Motorists slamming on their brakes at the sight of a speed camera seems to be no indication of bias against the use of automated enforcement in terms of making streets safer, a new poll claims.
Up 78% of all New York City voters, and 73% of motorists polled among them in the poll, said they support the use of automated enforcement methods rather than having cops stationed in corridors to catch those breaking traffic laws, according to the survey by Transportation Alternatives.
“By investing in automated enforcement and street design, New York City can become a global leader in street safety. Now is the time to double down on proven measures that keep our residents safe and reduce racial bias and armed police involvement. ” Danny Harris, Executive Director of Transportation Alternatives, said. “This new polling should be a wake up call for those running for mayor that automated enforcement not only works, but has broad support from voters and must be expanded further to help us reach Vision Zero.”
The newly gauged support for speed cameras and other forms of surveillance that capture people running red lights, blocking bus lanes, bike lanes or crosswalks, shows an increase from a similar poll taken by the organization in 2016 which indicated 60% support among motorists.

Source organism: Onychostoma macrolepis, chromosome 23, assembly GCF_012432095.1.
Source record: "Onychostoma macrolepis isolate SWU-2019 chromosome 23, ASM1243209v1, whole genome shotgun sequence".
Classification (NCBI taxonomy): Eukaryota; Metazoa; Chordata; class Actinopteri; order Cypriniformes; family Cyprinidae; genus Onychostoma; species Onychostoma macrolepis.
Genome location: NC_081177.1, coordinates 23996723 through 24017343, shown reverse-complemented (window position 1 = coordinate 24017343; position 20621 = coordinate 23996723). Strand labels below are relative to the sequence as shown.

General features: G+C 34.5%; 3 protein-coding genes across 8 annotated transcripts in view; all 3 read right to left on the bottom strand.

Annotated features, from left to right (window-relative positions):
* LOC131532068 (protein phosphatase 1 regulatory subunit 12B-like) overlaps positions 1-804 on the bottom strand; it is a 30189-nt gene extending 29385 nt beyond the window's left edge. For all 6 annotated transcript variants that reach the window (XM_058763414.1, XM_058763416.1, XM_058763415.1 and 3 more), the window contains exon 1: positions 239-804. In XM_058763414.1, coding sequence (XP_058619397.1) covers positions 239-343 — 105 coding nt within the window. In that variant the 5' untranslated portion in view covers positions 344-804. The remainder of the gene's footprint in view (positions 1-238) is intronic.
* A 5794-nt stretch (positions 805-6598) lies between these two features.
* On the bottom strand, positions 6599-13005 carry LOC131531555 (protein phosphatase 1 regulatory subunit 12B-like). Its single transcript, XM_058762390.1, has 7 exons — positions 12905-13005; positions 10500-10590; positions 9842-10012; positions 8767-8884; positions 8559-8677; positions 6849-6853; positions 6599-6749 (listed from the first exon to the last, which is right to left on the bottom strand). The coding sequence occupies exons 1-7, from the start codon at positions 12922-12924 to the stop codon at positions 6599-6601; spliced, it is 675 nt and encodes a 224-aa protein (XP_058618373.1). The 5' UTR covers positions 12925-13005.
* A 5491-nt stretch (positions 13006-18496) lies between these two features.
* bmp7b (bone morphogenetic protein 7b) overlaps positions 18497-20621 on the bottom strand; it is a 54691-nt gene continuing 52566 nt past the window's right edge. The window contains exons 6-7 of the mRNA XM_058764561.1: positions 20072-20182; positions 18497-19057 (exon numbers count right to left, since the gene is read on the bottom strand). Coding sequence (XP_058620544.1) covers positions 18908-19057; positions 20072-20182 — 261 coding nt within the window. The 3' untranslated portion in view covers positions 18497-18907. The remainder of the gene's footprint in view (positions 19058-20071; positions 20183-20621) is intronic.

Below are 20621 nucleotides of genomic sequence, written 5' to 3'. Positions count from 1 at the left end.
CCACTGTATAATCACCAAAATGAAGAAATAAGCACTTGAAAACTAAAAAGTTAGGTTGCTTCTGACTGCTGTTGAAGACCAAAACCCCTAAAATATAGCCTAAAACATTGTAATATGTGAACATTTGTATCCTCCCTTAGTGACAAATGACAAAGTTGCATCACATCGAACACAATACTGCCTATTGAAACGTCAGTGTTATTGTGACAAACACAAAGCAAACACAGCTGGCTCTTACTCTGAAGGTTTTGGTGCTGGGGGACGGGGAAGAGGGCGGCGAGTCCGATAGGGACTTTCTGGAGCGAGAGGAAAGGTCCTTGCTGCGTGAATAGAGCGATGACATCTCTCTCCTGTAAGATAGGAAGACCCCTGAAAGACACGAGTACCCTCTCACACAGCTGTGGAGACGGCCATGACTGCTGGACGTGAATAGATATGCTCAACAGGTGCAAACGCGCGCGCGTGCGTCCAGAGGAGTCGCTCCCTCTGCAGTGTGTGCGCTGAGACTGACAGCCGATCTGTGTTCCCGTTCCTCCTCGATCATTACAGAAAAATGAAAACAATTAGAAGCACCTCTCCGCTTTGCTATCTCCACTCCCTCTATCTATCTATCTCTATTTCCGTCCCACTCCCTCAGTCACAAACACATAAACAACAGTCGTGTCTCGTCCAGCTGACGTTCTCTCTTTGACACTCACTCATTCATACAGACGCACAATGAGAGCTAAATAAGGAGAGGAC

This new data was collected by the Siena College Research Institute up until the end of 2020, according to Transportation Alternatives, and raised the question of whether or not automated enforcement should expand beyond school zones in New York City which are regulated by the state.
“Traffic crashes are the leading cause of injury-related death for children in NYC, and Families for Safe Streets members have been at the forefront of the fight to secure and expand speed safety cameras in New York City,” Families for Safe Streets Member Dana Lerner, mother of Cooper Stock, said. “Automated enforcement curbs speeding, saves lives, and is much more fair than the traditional approach of police. While speed safety cameras have reduced fatalities and crashes, the very large majority of New York City children live outside of school zones, where no safety cameras are permitted to operate. We will fight to expand the speed safety program this year, and with public opinion on our side, we believe the time is right to begin using automated enforcement in additional ways to curb reckless drivers.”
In December, Mayor Bill de Blasio announced that he would be seeking approval from Albany legislators to expand the hours that speed cameras around schools are allowed to operate to 24/7 in order to address rampant speeding throughout 2020.
In fact, lawmakers representing New York City neighborhoods heavily affected by pedestrian fatalities were faced with an uphill battle in getting colleagues back to the chamber to fund the school zone speed camera program already in place.